UKIP London MEP Gerard Batten who sits on the Civil Liberties, Justice and Home Affairs Committee of the European Parliament said, “This judgement is a political decision by part of the establishment that wants to thwart the will of the British people in the Referendum.
“Part of the reasoning of the Court is that triggering Article 50 “will inevitably effect the changing of domestic law”. However, this is precisely the argument for why they cannot make this ruling. Treaties are merely agreements between governments. The courts cannot rule on them until they become part of domestic law by means of Acts of Parliament.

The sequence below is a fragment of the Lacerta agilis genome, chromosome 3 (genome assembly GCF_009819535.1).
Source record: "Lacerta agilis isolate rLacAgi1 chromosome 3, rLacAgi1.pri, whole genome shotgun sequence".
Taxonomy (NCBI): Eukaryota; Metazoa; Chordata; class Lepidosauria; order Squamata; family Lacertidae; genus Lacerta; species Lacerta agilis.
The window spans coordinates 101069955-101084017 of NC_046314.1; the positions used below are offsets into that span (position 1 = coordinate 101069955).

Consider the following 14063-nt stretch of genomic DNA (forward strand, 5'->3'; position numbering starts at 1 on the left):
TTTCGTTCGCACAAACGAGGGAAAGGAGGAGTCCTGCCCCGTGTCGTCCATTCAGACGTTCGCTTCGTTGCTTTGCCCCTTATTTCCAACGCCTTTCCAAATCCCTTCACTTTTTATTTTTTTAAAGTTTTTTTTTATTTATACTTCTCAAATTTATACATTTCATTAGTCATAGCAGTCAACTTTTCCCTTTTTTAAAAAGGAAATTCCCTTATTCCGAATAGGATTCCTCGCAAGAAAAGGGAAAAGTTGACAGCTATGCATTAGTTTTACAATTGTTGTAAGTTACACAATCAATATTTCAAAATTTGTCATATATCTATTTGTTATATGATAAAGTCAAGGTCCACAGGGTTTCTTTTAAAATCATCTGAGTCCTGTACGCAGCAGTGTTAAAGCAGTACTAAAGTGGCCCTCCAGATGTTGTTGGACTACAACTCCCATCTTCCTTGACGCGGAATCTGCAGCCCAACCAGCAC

“All previous treaties have been entered into and signed by British governments using the Royal Prerogative without a vote in Parliament first. Only when parts are incorporated into law by Act of Parliament does Parliament become involved, and the courts have jurisdiction over their application.
“This argument is clearly set out in a judgement of the House of Lords in the case of Rayner v Department of Trade and Industry (1990) 2 AC 418. This judgement clearly states that the Government may repudiate or terminate a Treaty.
“Triggering Article 50 may indeed inevitably affect domestic law but until it does the courts have no jurisdiction.
“The Supreme Court meets on 7th December to confirm or set aside this decision. If they confirm it they will be setting themselves against the democratic will of the electorate and will precipitate a constitutional crisis. The outcome of which cannot be foreseen.”